Thursday, 19 March 2009

Patatas, pulpo, pimientos de Padron ... not necessarily in that order!

If you look carefully at the statue of Jules Vernes sitting on an octopus in front of the Club Nautico down by Vigo harbour you will notice that it has only four tentacles instead of the usual eight.

Now this may be because the rest have been served up for someone's lunch or dinner. Pulpo is a Galician speciality; the tentacles are sliced into rounds and lightly fried and usually served on a wooden platter. I have stood at a wooden table in the market at Betanzos, near la Coruna, and eaten pulpo that way with a glass of cold red wine. It is, of course quite possible to go to a specialist pulperia, or indeed to almost any restaurant where you can have your pulpo as it comes or a la gallega, in other words, served on a bed of potatoes.

Which brings us, inevitably, to potatoes. It is said that Galicians feel that a meal is incomplete without this vegetable. I have been told by Gallego friends that Galician potatoes are the best in the world. And Manuel Rivas claims that a Gallego child's first word is not usually
Ma-ma or Pa-pa but, in fact, pa-ta-ta! Potatoes certainly feature in a large number of Gallego recipes. Furthermore, like the Irish the Galicians suffered from the potato famine in the 1840s, adding to the numbers of emigrants. It could be said that potato blight led to Gallego flight!

A couple of years ago I accompanied a group of A-level Spanish students to Cambre on an exchange visit. We arrived late one afternoon and the students departed with their various host families, not meeting up again until the following day at the Spanish school. The next morning I was greeted by an excited student who told me, "Anthea, I have eaten something amazing: little green peppers, fried and sprinkled with salt! What are they? They are
fenomenal!" He had, of course, eaten pimientos de Padron, a speciality of the small town of Padron, not far from Pontevedra and Santiago de Compostela.

For years I have been wondering why these are not exported to the UK as I quite agree with my former student that they are delicious. Apparently there is even a special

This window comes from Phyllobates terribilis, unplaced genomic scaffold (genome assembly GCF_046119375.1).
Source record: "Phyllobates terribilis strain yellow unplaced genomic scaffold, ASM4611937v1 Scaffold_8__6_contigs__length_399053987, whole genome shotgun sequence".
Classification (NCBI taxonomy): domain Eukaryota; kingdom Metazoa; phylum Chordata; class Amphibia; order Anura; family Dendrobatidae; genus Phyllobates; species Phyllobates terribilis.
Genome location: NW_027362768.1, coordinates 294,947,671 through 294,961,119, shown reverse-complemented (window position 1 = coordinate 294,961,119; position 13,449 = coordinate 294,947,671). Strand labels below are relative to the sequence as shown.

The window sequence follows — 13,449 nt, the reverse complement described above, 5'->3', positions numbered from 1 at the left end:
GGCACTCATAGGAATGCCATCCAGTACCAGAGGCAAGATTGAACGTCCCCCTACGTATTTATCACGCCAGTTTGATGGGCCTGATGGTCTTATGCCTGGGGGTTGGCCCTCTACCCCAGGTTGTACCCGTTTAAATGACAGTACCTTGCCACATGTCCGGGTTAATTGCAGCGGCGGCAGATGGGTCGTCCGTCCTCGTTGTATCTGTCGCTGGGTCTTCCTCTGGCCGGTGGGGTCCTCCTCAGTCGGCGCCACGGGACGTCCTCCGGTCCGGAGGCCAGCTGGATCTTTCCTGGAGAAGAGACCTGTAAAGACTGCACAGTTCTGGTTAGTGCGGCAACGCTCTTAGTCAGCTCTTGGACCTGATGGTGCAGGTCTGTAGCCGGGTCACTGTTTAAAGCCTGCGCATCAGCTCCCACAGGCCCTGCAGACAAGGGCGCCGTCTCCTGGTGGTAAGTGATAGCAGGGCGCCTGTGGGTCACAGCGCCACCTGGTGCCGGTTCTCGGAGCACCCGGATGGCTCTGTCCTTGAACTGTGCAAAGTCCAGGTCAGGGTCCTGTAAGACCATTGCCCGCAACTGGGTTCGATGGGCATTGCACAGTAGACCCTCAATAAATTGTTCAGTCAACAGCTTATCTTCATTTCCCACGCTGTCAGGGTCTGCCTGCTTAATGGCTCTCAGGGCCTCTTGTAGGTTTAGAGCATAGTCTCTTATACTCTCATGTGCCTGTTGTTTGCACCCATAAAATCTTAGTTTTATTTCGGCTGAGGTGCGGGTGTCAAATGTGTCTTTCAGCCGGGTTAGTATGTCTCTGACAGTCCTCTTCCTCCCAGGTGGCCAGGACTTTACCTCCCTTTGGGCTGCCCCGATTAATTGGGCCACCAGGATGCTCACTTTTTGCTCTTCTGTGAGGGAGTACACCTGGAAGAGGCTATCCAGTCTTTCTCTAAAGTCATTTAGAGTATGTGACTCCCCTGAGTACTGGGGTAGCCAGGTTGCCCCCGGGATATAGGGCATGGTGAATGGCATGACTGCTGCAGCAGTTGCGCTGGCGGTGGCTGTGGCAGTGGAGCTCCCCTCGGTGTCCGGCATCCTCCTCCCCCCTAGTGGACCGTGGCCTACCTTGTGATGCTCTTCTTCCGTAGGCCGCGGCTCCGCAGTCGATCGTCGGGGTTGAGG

pimientos festival in August in nearby Herbon. Most of the small peppers, despite their resemblance to chilli peppers, are not spicy but as the season progresses you have to be careful because very occasionally you will come across a hot one which tries to burn your mouth off! True pimientos de Padron can only be bought in the summer in Galicia but I have found (inferior) imposters during the winter, grown in Morocco! Like every other fruit and vegetable nowadays, it is possible to buy them all year round if you really want to.

Another speciality here is
pescaditos fritos. Now, when I have ordered this item in Malaga, for example, I have received a plateful of whitebait, quite literally little fried fish, delicious in its way. What is served in the Rias Baixas restaurant in Vigo is a different, more interesting item altogether. On your plate you find a range of small(ish) fish of various types, none of which I have really been able to identify (after all they eat tasty fish here that never make it to English markets) but all very good to eat.

No item on food in Galicia would be complete without mentioning
cocido, basically stew but one so heavy in meat content- beef, pork, lots of bones - that when you have eaten it you really do not need meat for the rest of the week. It also contains, of course, potatoes and grelos, young turnip tops. It is considered to be a great treat. One of my companions at the yoga class told me that she was making it especially for her husband on his birthday: his favourite dish!

Restaurants will but up notices announcing, "Hoy hay cocido". I suspect that if you really wanted to you could probably eat it every day just by seeking out different restaurants. However, this is not advisable. Even Gallegos, making gentle fun of themselves, will agree that it can be hard to digest at times and is definitely not to be over-indulged in during hot weather. And in that spirit, this cartoon appeared in the ADN free paper recently:

The poor, suffering man asks for alka-seltzer and the chemist replies, "Don't tell me, overdose of cocido!" No further comment needed!

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